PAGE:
Last week we began discussing the different components that should be considered when selecting music for corporate worship. Having examined the textual components, let’s turn our attention to the musical and associative components.
Ultimately, the text is not the only aspect of a song that communicates. Music communicates and expresses emotions. It can be utilized to express God’s Truth in a way that resonates with our minds and hearts differently than simply stating truths. This is where the musical aspects of melody, harmony, tempo, rhythm, form, instrumentation, etc. come into play. Just as text should be understandable, music utilized in congregational worship should be singable and accessible.
A congregational song should be singable melodically, rhythmically, and intervallically (the distance between subsequent notes). Many songs written for the radio do not have these qualities. They were specifically written with the performer in mind. This performer spends ample time learning the ins and outs of a song before recording it in a studio that cuts out the blunders and splices clips together in order to present a perfect rendition of the song. In congregational singing, we desire to minimize sections that could easily cause musical blunders because it distracts from our purpose: glorifying God and edifying each other.
The melody should be understandable and somewhat predictable. The range should not extend too high or too low. The rhythms should not be overly syncopated (that is, movements should not be unpredictable or jagged). And the distance from one note to the next should not be difficult to gauge. All this ensures that the entire congregation is able to participate.
This term needs clarification by the standards of today. Accessibility is often associated with immediacy. When I say a song should be accessible, I do not mean that it should be immediately caught onto by the entire congregation. Accessibility simply means that it is learnable.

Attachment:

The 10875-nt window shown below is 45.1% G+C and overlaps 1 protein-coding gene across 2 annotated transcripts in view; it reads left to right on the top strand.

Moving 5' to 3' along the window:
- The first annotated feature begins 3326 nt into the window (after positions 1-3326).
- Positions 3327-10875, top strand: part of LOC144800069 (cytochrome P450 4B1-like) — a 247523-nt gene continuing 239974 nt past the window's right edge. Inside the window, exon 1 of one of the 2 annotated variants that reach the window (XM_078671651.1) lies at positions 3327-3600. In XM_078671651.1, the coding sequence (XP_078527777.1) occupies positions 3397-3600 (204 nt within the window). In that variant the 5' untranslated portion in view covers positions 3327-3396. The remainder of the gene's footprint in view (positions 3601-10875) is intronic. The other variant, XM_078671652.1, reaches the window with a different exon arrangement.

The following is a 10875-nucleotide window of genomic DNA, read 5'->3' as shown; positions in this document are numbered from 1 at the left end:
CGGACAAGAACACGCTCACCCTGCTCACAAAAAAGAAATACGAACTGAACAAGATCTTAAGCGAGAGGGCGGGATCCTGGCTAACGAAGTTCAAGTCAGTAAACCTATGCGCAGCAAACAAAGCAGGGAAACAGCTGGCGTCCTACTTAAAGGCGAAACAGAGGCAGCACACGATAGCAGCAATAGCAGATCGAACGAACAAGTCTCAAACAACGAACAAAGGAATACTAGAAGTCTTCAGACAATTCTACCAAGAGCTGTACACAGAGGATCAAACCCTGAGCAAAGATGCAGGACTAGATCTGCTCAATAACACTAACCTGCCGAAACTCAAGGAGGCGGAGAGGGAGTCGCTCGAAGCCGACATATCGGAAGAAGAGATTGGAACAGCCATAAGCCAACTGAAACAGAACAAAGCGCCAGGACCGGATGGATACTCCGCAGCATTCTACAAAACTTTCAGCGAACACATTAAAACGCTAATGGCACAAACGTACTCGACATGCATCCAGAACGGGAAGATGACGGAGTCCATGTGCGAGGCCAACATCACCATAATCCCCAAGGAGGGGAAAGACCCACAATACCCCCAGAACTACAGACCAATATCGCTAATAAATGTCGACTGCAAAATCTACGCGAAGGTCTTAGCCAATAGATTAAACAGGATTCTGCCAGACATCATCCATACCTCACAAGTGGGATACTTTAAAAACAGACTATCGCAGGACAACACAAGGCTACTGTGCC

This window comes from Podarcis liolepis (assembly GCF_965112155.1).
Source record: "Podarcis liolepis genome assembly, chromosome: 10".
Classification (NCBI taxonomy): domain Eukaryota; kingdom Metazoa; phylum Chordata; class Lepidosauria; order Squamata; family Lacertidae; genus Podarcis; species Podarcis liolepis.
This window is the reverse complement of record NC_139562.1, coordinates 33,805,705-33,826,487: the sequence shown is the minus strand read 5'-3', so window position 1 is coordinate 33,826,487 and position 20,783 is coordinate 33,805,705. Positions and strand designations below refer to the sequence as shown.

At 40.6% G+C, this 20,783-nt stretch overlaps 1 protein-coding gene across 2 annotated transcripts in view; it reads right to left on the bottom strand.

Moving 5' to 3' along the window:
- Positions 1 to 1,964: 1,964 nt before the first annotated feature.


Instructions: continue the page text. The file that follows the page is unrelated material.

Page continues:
It takes time, focus, and repetition for a new song to be fully appreciated. Intentionally listen to the musical components. Reflect on the text. Consider the truth that both are presenting and you may find a new favorite song!
These components are often overlooked in the daily lives of believers, yet they should be considered heavily. Association affects both the textual and musical aspects of congregational song evaluation. Also, what is appropriate to express to a holy God?
Careful attention should be given not only to technical definition of words, but also associated meanings in the time and location in which they are used. Vernacular changes with time. Just as using terms like “groovy” are no longer customary, we should be diligent to guard against colloquialism within our singing.
These cautions are equally given of musical presentation. It is also important to realize that musical expression is, at its foundation, a form of communication. God may have created pitch and other musical components, but it is man who orders them. Seeing as how man orders music and music is a form of communication, it follows that music (just like any other method of communication) is not free from the corrupt touch of the Fall.
If one were to put “Christian” lyrics to a popular song that contained suggestive content or explicit language, the immediate thought that goes through the listener’s mind is to harken back to the original lyrics. The same can be said for love songs, rock ballads, and anything else! What is the music associated with? We must steer clear of associating worship with any negative, worldly elements.
Finally, as we guard against worldliness in the theology of our text and the communication of our music, we must validate that both are appropriate to bring before a holy God. Do the lyrics describe the relationship between a righteous Savior and His purchased people or do they speak more to a romantic love between a man and a woman? Are the references to God’s deity respectful and awe-inspiring or are they overly comfortable and familiar as earthly friends might be? Does the melody, tempo, or rhythm match the message? Is the gospel truth trivialized in the attempt to express a lively beat? Is the same reverence achieved by the text complimented by the musical elements?
The truth of God’s Word is worthy of song! We are commanded as His people to sing His praises. As a command, it is just as important as praying together, reading Scripture together, taking communion together, hearing the Word preached, and any other biblically mandated activity for the gathered church. It is important to weigh what we sing by Scripture textually, musically, and associatively. Who we worship regulates how we worship. How we worship reflects Who we worship. This should impress upon us an urgency for personal and corporate evaluation.